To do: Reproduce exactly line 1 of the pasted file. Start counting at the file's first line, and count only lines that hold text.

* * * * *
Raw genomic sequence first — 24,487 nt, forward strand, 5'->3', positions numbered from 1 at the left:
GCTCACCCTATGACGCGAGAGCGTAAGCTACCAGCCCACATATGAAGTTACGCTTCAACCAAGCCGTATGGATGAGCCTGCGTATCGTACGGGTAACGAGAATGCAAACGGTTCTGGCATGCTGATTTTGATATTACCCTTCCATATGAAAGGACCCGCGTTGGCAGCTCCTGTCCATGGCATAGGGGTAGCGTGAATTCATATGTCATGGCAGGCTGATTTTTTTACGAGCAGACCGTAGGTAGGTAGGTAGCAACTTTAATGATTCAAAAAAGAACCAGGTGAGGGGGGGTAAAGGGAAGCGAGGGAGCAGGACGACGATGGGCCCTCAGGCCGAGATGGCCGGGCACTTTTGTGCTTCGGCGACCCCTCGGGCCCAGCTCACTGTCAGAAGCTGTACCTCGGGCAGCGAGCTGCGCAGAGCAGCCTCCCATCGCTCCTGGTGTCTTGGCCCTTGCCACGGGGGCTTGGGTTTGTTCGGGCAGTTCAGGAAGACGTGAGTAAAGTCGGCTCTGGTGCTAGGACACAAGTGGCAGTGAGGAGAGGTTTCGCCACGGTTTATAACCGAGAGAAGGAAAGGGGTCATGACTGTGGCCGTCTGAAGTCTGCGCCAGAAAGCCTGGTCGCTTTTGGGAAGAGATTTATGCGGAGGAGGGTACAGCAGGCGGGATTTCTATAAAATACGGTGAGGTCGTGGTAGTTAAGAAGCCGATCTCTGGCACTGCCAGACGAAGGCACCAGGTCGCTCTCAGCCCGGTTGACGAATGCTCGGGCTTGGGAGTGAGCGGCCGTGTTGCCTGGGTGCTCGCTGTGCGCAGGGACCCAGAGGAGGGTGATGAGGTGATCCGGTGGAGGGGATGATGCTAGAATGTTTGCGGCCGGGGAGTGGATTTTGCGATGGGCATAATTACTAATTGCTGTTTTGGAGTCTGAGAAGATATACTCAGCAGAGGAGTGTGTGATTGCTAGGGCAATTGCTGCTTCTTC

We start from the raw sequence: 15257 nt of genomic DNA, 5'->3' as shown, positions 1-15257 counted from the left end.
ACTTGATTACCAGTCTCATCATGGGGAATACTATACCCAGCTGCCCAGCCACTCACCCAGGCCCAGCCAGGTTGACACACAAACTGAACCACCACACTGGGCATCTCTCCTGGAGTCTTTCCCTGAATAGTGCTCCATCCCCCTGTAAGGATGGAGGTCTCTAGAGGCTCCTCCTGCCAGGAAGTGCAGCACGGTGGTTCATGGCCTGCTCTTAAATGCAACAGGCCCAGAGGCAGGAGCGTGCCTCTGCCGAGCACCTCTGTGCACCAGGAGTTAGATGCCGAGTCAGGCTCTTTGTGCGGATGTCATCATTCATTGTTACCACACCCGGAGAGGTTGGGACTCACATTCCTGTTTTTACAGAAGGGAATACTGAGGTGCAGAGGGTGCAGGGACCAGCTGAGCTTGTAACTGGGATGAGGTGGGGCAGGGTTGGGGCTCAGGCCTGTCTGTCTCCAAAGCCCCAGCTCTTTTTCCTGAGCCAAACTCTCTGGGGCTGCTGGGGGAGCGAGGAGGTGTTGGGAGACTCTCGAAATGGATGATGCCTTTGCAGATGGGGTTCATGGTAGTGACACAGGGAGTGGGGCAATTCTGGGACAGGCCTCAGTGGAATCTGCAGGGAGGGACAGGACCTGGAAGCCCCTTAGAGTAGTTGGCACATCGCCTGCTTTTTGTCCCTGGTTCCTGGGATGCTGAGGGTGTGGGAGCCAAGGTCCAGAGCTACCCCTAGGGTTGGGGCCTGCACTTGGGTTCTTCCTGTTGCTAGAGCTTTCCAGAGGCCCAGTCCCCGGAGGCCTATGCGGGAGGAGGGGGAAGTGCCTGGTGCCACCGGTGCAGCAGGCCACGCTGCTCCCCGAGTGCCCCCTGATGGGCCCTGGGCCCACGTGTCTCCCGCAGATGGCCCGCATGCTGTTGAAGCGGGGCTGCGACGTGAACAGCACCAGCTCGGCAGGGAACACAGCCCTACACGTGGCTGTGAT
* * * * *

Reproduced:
Raw genomic sequence first — 24,487 nt, forward strand, 5'->3', positions numbered from 1 at the left: